(BPT) - Haiti has among the highest rates of elephantiasis (lymphatic filariasis), which attacks the lymphatic system, leading to abnormal enlargement of body parts, disfigurement, pain, disability and social ostracism. The World Health Organization estimates that 856.4 million people in 53 countries remain threatened by elephantiasis. The Haitian population also suffers from widespread iodine deficiency. The Haitian Ministry of Health has established a goal to completely eradicate elephantiasis and iodine deficiency disorders in Haiti by 2020. Fortunately, there is a simple cure for these conditions: salt fortified with iodine and diethylcarbamazine citrate (DEC).
Iodine is an essential element for healthy human life, enabling the function of thyroid glands to produce needed hormones for proper metabolism. When children in the womb don’t get enough iodine from their mother, fetal brain development is impaired. During pregnancy, iodine deficiency can cause a child to develop learning and intellectual disabilities as well as developmental problems affecting speech, hearing and growth.
“Iodine deficiency disorder (IDD) is the single greatest cause of preventable mental retardation,” says Kul Gautam, the former deputy executive director of UNICEF. “Severe deficiencies cause cretinism, stillbirth and miscarriage. But even mild deficiency can significantly affect the learning ability of populations. Scientific evidence shows alarming effects of IDD. Even a moderate deficiency, especially in pregnant women and infants, lowers their intelligence by 10-15 IQ points.”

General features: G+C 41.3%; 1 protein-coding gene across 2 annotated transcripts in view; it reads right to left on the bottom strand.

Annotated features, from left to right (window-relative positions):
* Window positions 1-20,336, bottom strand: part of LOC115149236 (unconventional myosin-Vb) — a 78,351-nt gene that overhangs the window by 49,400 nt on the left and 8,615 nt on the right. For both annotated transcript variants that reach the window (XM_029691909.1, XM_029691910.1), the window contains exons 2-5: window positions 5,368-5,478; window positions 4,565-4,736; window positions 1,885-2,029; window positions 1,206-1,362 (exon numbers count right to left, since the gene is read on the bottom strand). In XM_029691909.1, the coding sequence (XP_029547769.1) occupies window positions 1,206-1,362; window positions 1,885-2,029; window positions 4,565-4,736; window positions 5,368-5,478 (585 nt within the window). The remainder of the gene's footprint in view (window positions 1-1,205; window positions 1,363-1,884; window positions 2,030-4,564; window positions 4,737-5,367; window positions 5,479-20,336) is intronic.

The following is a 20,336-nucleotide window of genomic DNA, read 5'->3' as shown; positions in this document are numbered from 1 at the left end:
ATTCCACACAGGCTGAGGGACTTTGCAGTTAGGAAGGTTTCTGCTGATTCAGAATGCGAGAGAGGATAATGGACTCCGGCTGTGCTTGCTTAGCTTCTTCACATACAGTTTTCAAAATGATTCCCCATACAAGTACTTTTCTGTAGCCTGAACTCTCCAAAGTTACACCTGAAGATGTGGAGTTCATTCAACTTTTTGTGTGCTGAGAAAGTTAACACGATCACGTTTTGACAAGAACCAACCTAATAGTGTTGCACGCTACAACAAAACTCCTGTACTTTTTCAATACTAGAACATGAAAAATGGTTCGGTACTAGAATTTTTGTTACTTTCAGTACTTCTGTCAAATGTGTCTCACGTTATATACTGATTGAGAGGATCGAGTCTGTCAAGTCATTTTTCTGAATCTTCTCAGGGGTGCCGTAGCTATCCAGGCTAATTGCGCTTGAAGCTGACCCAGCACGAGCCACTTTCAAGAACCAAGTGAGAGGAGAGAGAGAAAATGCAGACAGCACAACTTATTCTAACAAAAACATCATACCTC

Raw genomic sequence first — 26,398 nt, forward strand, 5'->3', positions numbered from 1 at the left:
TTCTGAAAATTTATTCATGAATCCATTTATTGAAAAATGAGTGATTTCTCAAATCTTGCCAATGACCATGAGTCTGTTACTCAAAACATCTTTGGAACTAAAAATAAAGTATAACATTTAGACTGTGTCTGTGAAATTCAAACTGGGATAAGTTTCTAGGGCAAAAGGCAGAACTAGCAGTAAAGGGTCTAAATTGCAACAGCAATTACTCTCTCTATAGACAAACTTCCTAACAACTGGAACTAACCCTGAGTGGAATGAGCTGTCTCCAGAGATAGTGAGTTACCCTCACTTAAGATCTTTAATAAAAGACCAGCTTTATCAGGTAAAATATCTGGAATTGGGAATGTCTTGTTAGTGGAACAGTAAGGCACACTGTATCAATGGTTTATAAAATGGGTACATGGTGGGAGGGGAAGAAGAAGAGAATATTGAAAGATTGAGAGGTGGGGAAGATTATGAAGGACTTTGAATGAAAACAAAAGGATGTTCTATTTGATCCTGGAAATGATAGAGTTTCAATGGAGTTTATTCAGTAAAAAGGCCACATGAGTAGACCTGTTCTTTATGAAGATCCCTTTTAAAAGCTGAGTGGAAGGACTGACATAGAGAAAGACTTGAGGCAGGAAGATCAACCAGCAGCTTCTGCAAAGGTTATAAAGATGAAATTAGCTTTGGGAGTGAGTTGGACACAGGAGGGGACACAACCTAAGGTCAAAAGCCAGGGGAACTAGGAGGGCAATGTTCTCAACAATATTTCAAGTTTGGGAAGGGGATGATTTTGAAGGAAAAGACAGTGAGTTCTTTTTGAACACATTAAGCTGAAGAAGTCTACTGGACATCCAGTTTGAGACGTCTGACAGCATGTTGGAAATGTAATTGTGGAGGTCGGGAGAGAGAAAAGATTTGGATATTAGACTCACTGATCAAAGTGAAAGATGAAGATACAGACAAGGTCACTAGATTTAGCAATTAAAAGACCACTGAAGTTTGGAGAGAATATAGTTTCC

Kiwanis International, a worldwide service organization in more than 82 nations and geographic areas, partnered with UNICEF in a global effort to eliminate iodine deficiency disorders (IDD). In just 10 years, starting in 1990, the percentage of the world population consuming iodized salt went from 20 percent to 70 percent. Kiwanis ultimately provided nearly $105 million to protect children from preventable mental and physical disabilities.
“There is no reward greater in life than helping children, and seeing them live healthy, vibrant lives. Our clubs and members understand the importance of helping children in their communities, and in communities around the world, and have proudly contributed to protecting more than 80 million children from the devastating effects of iodine deficiency,” said Stan D. Soderstrom, executive director of Kiwanis International, during a Kiwanis sponsored presentation at the 2018 World Salt Symposium in Park City, Utah.
Iodine deficiency was a problem in the United States as well, until American salt producers started adding iodine to table salt more than a century ago. Today, about 70 percent of the table salt sold in the United States is iodized. In fact, salt has been and remains the primary source for iodine in the American diet. The effect of this public health initiative has been to virtually eliminate the incidence of thyroid related illness, including goiters. “Iodized salt has been one of the greatest and most economical public health successes and it continues to help raise healthy, smart children,” said Lori Roman, President of the Salt Institute, which hosted the 2018 World Salt Symposium.